Aim 1. Develop an eLearning (web-based) intervention that will provide information about risks and benefits of MAT to help drug and felony court staff determine whether MAT is suitable for their clients. The protocol will include group discussions with both MAT-friendly and MAT-averse court personnel and inclusion of a MAT Advisory Panel (MAP), a team of experts in the implementation of MAT in CJ settings. Through an iterative process (review/revisions by MAT experts and court staff) we will develop a consensual outline representing topics that would be addressed by our web-based intervention. The objective will be to provide a balanced, thorough presentation of both benefits and risks of MAT provision and will specifically seek to address concerns about MAT provision such as diversion and misuse. Informed by diffusion of innovations theory, the eLearning modules will be enhanced by including testimony of criminal justice professionals about their experiences with MAT in their courtrooms, what their concerns had been prior to MAT adoption by their court, and how these concerns (and other obstacles that emerged) were addressed.

Aim 2. Develop a TT intervention to facilitate Courts' readiness and resources to engage in case-by-case inquiries to determine whether and under what circumstances to permit MAT. Working with ATTC TT experts we will develop a change team (CT) intervention for court representatives and treatment providers (including Judge, coordinator, administrator, and case-managers). The objective of the proposed CT intervention will be to: 1) Broker relationships between MAT providers and courts; ensuring that MAT providers will accept court referred individuals; 2) Reinforce the educational objectives - including addressing in substantive ways issues of availability, access (including cost), misuse, and diversion - with court personnel in order to expand policy and practice to include MAT; 3) Work with local MAT and other treatment providers to help create an environment in which MAT is accepted as part of the constellation of available treatments; 4) help develop protocols such as assertive ongoing monitoring and support to assure that MAT benefits are sustained once a client has been referred to treatment.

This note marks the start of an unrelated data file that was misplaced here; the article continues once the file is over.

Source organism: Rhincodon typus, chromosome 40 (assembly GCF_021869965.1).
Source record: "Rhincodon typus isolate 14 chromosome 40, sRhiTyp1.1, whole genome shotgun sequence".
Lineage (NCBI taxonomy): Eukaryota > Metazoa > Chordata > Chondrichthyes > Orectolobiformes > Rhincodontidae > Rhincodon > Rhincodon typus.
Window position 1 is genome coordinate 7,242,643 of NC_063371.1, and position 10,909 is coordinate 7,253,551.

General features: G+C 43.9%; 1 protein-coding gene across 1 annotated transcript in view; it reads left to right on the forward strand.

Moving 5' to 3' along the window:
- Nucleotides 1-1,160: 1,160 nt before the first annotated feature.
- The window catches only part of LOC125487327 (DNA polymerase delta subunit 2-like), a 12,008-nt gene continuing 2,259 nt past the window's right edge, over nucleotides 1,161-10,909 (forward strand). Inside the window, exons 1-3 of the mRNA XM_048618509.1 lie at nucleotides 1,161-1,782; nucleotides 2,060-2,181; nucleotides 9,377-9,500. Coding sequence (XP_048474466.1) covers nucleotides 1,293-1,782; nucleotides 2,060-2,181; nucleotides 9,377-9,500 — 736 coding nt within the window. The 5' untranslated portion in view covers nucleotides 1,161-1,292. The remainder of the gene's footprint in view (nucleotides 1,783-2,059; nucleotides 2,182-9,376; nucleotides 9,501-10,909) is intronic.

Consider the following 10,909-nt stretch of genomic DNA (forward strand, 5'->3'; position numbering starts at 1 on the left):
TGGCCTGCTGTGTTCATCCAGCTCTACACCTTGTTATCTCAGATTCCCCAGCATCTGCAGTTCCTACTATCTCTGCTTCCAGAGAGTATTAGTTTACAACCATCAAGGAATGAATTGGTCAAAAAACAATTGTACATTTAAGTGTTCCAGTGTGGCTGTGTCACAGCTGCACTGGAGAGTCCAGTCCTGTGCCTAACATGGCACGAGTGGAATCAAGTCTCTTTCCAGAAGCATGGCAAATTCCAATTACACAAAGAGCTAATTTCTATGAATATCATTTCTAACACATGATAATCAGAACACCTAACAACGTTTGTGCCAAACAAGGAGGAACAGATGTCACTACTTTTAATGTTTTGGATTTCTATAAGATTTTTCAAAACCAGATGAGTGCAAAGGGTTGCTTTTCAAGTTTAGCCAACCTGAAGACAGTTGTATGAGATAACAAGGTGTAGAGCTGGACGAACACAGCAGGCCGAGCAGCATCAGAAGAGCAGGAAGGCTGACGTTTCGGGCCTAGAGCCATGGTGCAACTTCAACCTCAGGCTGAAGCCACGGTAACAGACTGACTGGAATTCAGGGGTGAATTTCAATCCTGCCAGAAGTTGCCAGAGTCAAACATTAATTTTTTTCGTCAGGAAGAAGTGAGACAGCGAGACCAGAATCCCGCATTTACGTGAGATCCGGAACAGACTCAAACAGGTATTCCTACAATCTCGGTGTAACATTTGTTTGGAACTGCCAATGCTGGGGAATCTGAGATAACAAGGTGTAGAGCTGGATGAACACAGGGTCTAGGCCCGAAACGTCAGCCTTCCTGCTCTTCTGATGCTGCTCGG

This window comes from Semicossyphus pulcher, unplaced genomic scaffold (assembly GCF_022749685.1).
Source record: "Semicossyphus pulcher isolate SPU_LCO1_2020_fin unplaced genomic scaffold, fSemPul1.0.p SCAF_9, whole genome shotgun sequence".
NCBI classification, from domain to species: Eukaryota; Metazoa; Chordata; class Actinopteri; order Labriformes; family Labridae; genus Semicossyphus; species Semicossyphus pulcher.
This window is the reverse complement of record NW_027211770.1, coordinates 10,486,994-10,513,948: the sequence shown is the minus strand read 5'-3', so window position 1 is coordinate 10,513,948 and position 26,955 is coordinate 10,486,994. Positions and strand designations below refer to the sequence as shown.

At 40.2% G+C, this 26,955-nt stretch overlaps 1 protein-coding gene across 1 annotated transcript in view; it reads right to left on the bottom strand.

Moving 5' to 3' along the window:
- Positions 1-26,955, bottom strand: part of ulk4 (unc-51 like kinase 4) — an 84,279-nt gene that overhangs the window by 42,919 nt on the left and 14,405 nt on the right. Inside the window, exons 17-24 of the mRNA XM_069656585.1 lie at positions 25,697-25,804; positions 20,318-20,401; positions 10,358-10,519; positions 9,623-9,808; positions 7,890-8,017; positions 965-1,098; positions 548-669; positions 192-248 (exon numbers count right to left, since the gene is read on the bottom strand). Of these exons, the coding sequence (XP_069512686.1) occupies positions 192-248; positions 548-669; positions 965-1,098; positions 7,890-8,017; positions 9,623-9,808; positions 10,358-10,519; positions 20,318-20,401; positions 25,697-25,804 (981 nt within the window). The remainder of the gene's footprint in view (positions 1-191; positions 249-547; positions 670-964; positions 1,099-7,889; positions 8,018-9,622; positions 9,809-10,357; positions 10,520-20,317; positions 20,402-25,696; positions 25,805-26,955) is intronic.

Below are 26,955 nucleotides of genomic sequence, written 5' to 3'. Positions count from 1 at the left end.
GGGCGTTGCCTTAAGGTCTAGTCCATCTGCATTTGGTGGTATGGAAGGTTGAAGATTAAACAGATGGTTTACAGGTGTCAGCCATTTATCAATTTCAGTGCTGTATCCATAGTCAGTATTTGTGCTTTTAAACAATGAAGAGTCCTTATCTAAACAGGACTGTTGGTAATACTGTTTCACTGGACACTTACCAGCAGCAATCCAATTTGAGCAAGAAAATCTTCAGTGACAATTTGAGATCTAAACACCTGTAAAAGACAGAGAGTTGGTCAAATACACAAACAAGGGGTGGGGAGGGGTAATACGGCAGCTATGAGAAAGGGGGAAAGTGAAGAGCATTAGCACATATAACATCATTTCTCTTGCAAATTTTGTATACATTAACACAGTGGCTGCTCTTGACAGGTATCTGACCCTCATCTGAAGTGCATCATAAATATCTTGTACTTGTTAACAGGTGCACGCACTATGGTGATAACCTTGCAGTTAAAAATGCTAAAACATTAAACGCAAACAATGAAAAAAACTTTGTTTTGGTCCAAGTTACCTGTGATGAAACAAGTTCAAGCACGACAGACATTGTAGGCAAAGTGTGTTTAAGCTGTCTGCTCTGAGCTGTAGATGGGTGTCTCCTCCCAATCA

Aim 3. Conduct a small-scale trial to evaluate the preliminary effectiveness of the eLearning intervention, and the eLearning + change team intervention (TT-intervention). Targeting courts that either do not place their ODCs in MAT or tightly restrict MAT access, 24 courts will be randomly assigned to 1 of 2 treatment conditions: 1. Treatment as usual, followed by the eLearning intervention, or 2. eLearning intervention followed by the CT intervention. Outcomes include 1) the rate of enrollment of clients in MAT; 2) rate of referral of clients to MAT; 3) MAT Knowledge, 4) Willingness to use MAT, and 5) Barriers to MAT. We expect this development/pilot project will lead to a protocol to implement an EBT in the CJS; a setting with high numbers of ODCs.

Clinical Study Identifier: NCT03229447